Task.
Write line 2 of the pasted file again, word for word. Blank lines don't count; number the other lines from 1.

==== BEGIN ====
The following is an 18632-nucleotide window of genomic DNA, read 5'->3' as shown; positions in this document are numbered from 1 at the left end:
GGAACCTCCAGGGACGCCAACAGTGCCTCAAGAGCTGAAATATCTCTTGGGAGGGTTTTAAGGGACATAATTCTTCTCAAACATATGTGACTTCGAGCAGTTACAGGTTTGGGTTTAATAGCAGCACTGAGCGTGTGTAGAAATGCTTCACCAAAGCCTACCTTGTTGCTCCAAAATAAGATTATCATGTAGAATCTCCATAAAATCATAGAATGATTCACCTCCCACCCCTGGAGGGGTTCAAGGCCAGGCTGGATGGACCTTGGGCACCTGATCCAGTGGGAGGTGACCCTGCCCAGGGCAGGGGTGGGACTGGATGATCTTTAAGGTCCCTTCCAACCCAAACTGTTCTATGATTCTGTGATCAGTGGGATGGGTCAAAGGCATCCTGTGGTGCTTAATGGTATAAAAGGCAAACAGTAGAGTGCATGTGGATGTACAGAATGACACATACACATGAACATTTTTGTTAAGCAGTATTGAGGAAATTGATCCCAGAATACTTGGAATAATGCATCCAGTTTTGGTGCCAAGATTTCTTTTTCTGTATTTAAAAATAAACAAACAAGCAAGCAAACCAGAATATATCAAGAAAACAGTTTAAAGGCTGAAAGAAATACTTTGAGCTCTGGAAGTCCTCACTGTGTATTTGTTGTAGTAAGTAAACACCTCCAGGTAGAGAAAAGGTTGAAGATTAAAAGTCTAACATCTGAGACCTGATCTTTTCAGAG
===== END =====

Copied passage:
GGAACCTCCAGGGACGCCAACAGTGCCTCAAGAGCTGAAATATCTCTTGGGAGGGTTTTAAGGGACATAATTCTTCTCAAACATATGTGACTTCGAGCAGTTACAGGTTTGGGTTTAATAGCAGCACTGAGCGTGTGTAGAAATGCTTCACCAAAGCCTACCTTGTTGCTCCAAAATAAGATTATCATGTAGAATCTCCATAAAATCATAGAATGATTCACCTCCCACCCCTGGAGGGGTTCAAGGCCAGGCTGGATGGACCTTGGGCACCTGATCCAGTGGGAGGTGACCCTGCCCAGGGCAGGGGTGGGACTGGATGATCTTTAAGGTCCCTTCCAACCCAAACTGTTCTATGATTCTGTGATCAGTGGGATGGGTCAAAGGCATCCTGTGGTGCTTAATGGTATAAAAGGCAAACAGTAGAGTGCATGTGGATGTACAGAATGACACATACACATGAACATTTTTGTTAAGCAGTATTGAGGAAATTGATCCCAGAATACTTGGAATAATGCATCCAGTTTTGGTGCCAAGATTTCTTTTTCTGTATTTAAAAATAAACAAACAAGCAAGCAAACCAGAATATATCAAGAAAACAGTTTAAAGGCTGAAAGAAATACTTTGAGCTCTGGAAGTCCTCACTGTGTATTTGTTGTAGTAAGTAAACACCTCCAGGTAGAGAAAAGGTTGAAGATTAAAAGTCTAACATCTGAGACCTGATCTTTTCAGAG